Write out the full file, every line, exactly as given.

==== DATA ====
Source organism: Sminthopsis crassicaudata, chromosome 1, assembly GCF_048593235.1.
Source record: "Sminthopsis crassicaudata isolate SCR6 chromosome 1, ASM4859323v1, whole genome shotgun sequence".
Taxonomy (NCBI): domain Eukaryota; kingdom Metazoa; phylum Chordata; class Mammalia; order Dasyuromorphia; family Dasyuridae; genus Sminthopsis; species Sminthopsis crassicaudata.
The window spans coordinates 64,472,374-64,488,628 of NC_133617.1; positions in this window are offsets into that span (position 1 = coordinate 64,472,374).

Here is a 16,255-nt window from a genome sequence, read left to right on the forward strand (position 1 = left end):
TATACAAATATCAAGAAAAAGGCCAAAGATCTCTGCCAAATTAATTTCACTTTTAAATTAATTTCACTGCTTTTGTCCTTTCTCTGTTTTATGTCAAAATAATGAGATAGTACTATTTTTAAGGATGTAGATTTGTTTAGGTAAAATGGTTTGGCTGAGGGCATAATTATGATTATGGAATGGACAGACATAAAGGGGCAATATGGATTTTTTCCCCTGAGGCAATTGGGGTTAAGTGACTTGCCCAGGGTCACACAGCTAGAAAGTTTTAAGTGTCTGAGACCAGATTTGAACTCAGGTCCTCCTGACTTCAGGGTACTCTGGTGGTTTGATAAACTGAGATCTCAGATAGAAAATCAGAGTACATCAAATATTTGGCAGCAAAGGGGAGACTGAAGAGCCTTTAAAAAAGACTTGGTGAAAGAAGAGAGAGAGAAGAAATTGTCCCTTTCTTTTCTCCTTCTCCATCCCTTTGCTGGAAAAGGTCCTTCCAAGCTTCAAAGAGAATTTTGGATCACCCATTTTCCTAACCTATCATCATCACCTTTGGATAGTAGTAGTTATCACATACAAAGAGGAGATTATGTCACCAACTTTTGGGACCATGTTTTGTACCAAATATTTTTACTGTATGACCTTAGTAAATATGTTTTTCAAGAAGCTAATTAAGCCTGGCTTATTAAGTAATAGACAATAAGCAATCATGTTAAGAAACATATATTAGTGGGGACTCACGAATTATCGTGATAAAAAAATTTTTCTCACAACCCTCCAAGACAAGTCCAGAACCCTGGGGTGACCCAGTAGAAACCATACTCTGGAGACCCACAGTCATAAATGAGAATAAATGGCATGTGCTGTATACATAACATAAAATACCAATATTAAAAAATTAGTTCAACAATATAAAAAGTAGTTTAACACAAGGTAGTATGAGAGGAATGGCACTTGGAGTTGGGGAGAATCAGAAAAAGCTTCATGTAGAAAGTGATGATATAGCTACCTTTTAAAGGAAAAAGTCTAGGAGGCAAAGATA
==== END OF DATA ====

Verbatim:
Source organism: Sminthopsis crassicaudata, chromosome 1, assembly GCF_048593235.1.
Source record: "Sminthopsis crassicaudata isolate SCR6 chromosome 1, ASM4859323v1, whole genome shotgun sequence".
Taxonomy (NCBI): domain Eukaryota; kingdom Metazoa; phylum Chordata; class Mammalia; order Dasyuromorphia; family Dasyuridae; genus Sminthopsis; species Sminthopsis crassicaudata.
The window spans coordinates 64,472,374-64,488,628 of NC_133617.1; positions in this window are offsets into that span (position 1 = coordinate 64,472,374).

Here is a 16,255-nt window from a genome sequence, read left to right on the forward strand (position 1 = left end):
TATACAAATATCAAGAAAAAGGCCAAAGATCTCTGCCAAATTAATTTCACTTTTAAATTAATTTCACTGCTTTTGTCCTTTCTCTGTTTTATGTCAAAATAATGAGATAGTACTATTTTTAAGGATGTAGATTTGTTTAGGTAAAATGGTTTGGCTGAGGGCATAATTATGATTATGGAATGGACAGACATAAAGGGGCAATATGGATTTTTTCCCCTGAGGCAATTGGGGTTAAGTGACTTGCCCAGGGTCACACAGCTAGAAAGTTTTAAGTGTCTGAGACCAGATTTGAACTCAGGTCCTCCTGACTTCAGGGTACTCTGGTGGTTTGATAAACTGAGATCTCAGATAGAAAATCAGAGTACATCAAATATTTGGCAGCAAAGGGGAGACTGAAGAGCCTTTAAAAAAGACTTGGTGAAAGAAGAGAGAGAGAAGAAATTGTCCCTTTCTTTTCTCCTTCTCCATCCCTTTGCTGGAAAAGGTCCTTCCAAGCTTCAAAGAGAATTTTGGATCACCCATTTTCCTAACCTATCATCATCACCTTTGGATAGTAGTAGTTATCACATACAAAGAGGAGATTATGTCACCAACTTTTGGGACCATGTTTTGTACCAAATATTTTTACTGTATGACCTTAGTAAATATGTTTTTCAAGAAGCTAATTAAGCCTGGCTTATTAAGTAATAGACAATAAGCAATCATGTTAAGAAACATATATTAGTGGGGACTCACGAATTATCGTGATAAAAAAATTTTTCTCACAACCCTCCAAGACAAGTCCAGAACCCTGGGGTGACCCAGTAGAAACCATACTCTGGAGACCCACAGTCATAAATGAGAATAAATGGCATGTGCTGTATACATAACATAAAATACCAATATTAAAAAATTAGTTCAACAATATAAAAAGTAGTTTAACACAAGGTAGTATGAGAGGAATGGCACTTGGAGTTGGGGAGAATCAGAAAAAGCTTCATGTAGAAAGTGATGATATAGCTACCTTTTAAAGGAAAAAGTCTAGGAGGCAAAGATA